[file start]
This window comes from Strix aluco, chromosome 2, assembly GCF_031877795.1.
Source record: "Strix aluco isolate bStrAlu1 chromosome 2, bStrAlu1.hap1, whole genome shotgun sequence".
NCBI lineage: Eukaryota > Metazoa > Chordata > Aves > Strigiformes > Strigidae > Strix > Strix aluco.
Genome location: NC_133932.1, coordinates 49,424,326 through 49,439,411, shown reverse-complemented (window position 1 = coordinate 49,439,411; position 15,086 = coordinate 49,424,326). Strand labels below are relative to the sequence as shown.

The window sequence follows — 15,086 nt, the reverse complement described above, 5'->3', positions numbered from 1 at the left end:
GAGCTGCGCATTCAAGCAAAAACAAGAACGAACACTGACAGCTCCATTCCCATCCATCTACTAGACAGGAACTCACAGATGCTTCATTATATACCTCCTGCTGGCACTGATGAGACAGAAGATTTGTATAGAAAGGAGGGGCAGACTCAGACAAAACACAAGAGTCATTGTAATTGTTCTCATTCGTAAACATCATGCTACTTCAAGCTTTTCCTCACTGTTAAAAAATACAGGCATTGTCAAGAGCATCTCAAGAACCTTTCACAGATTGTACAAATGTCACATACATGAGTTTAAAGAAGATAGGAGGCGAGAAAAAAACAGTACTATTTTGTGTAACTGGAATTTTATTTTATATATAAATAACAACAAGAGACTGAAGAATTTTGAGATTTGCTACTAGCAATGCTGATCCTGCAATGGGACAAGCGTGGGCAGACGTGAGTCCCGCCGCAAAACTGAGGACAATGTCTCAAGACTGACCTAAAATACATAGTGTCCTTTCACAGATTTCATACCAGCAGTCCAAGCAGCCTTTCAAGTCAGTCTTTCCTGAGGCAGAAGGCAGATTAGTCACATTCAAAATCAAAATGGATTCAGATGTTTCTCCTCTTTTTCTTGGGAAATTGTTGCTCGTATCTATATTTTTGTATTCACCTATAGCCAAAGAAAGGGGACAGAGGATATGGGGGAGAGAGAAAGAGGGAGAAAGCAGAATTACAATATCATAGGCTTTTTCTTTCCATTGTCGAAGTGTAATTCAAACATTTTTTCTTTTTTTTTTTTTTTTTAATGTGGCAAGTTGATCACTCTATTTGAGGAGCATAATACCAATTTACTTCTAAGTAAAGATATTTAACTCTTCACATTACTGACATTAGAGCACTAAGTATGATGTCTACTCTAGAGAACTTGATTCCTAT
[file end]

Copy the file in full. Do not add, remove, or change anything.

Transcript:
This window comes from Strix aluco, chromosome 2, assembly GCF_031877795.1.
Source record: "Strix aluco isolate bStrAlu1 chromosome 2, bStrAlu1.hap1, whole genome shotgun sequence".
NCBI lineage: Eukaryota > Metazoa > Chordata > Aves > Strigiformes > Strigidae > Strix > Strix aluco.
Genome location: NC_133932.1, coordinates 49,424,326 through 49,439,411, shown reverse-complemented (window position 1 = coordinate 49,439,411; position 15,086 = coordinate 49,424,326). Strand labels below are relative to the sequence as shown.

The window sequence follows — 15,086 nt, the reverse complement described above, 5'->3', positions numbered from 1 at the left end:
GAGCTGCGCATTCAAGCAAAAACAAGAACGAACACTGACAGCTCCATTCCCATCCATCTACTAGACAGGAACTCACAGATGCTTCATTATATACCTCCTGCTGGCACTGATGAGACAGAAGATTTGTATAGAAAGGAGGGGCAGACTCAGACAAAACACAAGAGTCATTGTAATTGTTCTCATTCGTAAACATCATGCTACTTCAAGCTTTTCCTCACTGTTAAAAAATACAGGCATTGTCAAGAGCATCTCAAGAACCTTTCACAGATTGTACAAATGTCACATACATGAGTTTAAAGAAGATAGGAGGCGAGAAAAAAACAGTACTATTTTGTGTAACTGGAATTTTATTTTATATATAAATAACAACAAGAGACTGAAGAATTTTGAGATTTGCTACTAGCAATGCTGATCCTGCAATGGGACAAGCGTGGGCAGACGTGAGTCCCGCCGCAAAACTGAGGACAATGTCTCAAGACTGACCTAAAATACATAGTGTCCTTTCACAGATTTCATACCAGCAGTCCAAGCAGCCTTTCAAGTCAGTCTTTCCTGAGGCAGAAGGCAGATTAGTCACATTCAAAATCAAAATGGATTCAGATGTTTCTCCTCTTTTTCTTGGGAAATTGTTGCTCGTATCTATATTTTTGTATTCACCTATAGCCAAAGAAAGGGGACAGAGGATATGGGGGAGAGAGAAAGAGGGAGAAAGCAGAATTACAATATCATAGGCTTTTTCTTTCCATTGTCGAAGTGTAATTCAAACATTTTTTCTTTTTTTTTTTTTTTTTAATGTGGCAAGTTGATCACTCTATTTGAGGAGCATAATACCAATTTACTTCTAAGTAAAGATATTTAACTCTTCACATTACTGACATTAGAGCACTAAGTATGATGTCTACTCTAGAGAACTTGATTCCTAT